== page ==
Bakkt Holdings, Inc., a digital asset platform that unlocks crypto and drives loyalty to create delightful, connected experiences for a broad range of clients, released findings from its “Gig Workers & Crypto Study” examining various segments of gig workers and their openness to and understanding of cryptocurrency. While the study was fielded during peak crypto volatility between mid-June and early July, 38% said they were open to getting paid in crypto and openness rose to nearly 50% when asked if they were open to getting paid a portion in crypto.
“The increasing appeal and the existing usage of cryptocurrency among gig workers came through clearly in our study,” said Nicolas Cabrera, Chief Product Officer Payments at Bakkt. “While this group could benefit from increased understanding of how crypto can be used, rideshare drivers, food delivery drivers and other gig workers cite crypto as the next generation of currency and are drawn to the potential increase in the value of their pay.”
Crypto adoption is already well underway with this demographic of workers, and they appear to be crypto savvy, with 20% claiming they have already been paid in crypto. Within that group, freelance writers/designers/developers, grocery shoppers, social influencers and those who rent properties were most likely to say they have been previously paid in crypto. And when asked what percentage they would be interested in taking in crypto, gig workers selected 20-40% of income in crypto as the most prominent range (34% overall), including rideshare drivers (42%), handymen (40%), and market sellers (40%).
Key National Findings
- Within the gig economy workforce, there are differences among the type of worker who is open to getting paid a portion of income in crypto, with freelance writers/designers/developers and property renters with the highest openness rate (62%), followed by rideshare drivers (56%), and grocery shoppers (55%).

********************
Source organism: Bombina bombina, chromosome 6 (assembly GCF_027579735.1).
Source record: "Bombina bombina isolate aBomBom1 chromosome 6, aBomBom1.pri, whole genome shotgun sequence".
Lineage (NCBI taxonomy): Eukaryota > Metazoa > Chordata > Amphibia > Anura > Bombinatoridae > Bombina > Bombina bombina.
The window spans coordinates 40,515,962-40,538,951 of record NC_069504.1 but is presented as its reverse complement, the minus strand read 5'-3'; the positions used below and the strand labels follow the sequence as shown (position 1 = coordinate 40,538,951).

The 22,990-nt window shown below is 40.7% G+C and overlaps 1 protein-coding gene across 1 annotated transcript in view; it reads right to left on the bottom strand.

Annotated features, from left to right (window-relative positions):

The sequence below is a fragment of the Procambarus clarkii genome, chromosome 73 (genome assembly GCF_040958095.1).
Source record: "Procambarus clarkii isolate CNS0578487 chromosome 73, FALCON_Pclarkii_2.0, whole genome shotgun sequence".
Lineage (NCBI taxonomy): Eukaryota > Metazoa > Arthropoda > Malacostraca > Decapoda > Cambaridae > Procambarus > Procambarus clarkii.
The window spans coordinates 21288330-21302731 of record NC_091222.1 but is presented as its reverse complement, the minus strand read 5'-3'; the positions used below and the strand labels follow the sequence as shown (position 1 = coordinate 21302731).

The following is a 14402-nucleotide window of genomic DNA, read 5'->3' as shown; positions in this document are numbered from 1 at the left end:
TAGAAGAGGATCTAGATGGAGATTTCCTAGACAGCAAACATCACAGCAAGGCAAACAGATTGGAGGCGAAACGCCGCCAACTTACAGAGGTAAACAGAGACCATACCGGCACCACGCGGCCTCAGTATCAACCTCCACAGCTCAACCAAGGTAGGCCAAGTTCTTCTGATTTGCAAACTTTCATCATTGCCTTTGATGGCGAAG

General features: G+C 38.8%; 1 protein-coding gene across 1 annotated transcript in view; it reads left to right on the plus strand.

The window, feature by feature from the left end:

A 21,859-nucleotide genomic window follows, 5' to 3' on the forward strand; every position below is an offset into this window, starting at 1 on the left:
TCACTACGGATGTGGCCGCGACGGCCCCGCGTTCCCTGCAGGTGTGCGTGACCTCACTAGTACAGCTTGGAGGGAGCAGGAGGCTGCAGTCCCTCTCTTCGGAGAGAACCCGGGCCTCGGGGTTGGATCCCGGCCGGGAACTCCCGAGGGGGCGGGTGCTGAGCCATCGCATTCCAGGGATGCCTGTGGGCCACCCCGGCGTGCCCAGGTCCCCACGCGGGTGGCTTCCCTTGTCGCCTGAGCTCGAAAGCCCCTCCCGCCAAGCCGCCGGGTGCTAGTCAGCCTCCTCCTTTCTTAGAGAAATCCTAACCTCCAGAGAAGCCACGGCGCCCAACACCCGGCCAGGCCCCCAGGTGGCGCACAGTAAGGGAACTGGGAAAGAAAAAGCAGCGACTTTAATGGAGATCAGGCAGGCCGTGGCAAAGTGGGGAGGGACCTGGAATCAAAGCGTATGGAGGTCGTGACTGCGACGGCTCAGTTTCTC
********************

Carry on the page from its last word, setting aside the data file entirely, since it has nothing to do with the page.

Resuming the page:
- 34% of workers would opt to receive 20-40% of their income in crypto, 31% of workers would opt for 20% or less of their income and another 21% would opt to receive 40-60% of their income in crypto.
- Potential for increase in value of pay rated as the most compelling reason for getting paid in crypto (49%), followed by getting paid immediately instead of a waiting period (26%), it is non-tangible currency that can replace cash (13%), and its potential as a long-term investment plan for retirement (11%).
- A maximum differential statistical method was used to determine desired features in signing up for crypto payments and found the top drivers of signup to be: ability to cash out at any time, platform security, instantaneous delivery of crypto, and being ability to hold crypto as long as desired to build value.
- 33% rate their crypto knowledge as “above average” or “very high” compared to only 26% who were equally familiar with more traditional investment vehicles such as exchange-traded funds (ETFs).
- Education remains a priority as 48% of gig workers still say they don’t know much about crypto. Other concerns include the need to be able to pay bills in USD (34%), it’s too risky/volatile (33%), and workers don’t want to risk their paycheck decreasing in value (33%).
Gig Worker Perceptions
- More than half of gig workers consider their income as necessary for fulfilling basic living needs for themselves and their families, as opposed to “nice to have” income. 70% of gig workers are working 2 or more gig jobs, and over 30% are working 3 or more.
- Almost 40% of gig workers say they see themselves continuing in the gig economy for the next 3 or more years.
- Gig worker satisfaction is high overall, but gig workers who own crypto are more satisfied with their primary gig job than gig workers who do not own crypto (78% vs. 68%).
- 66% of gig workers use their own money to fund costs associated with their gig job
About the Study
Commissioned by Bakkt® and conducted via the insights automation platform quantilope, the study surveyed 1,018 gig workers across the U.S. and was fielded in June and July 2022, providing insight into how gig workers think about the future of crypto payments, as well as examining how crypto adoption and sentiments vary across gig work segments.
To learn more about this research, please click here.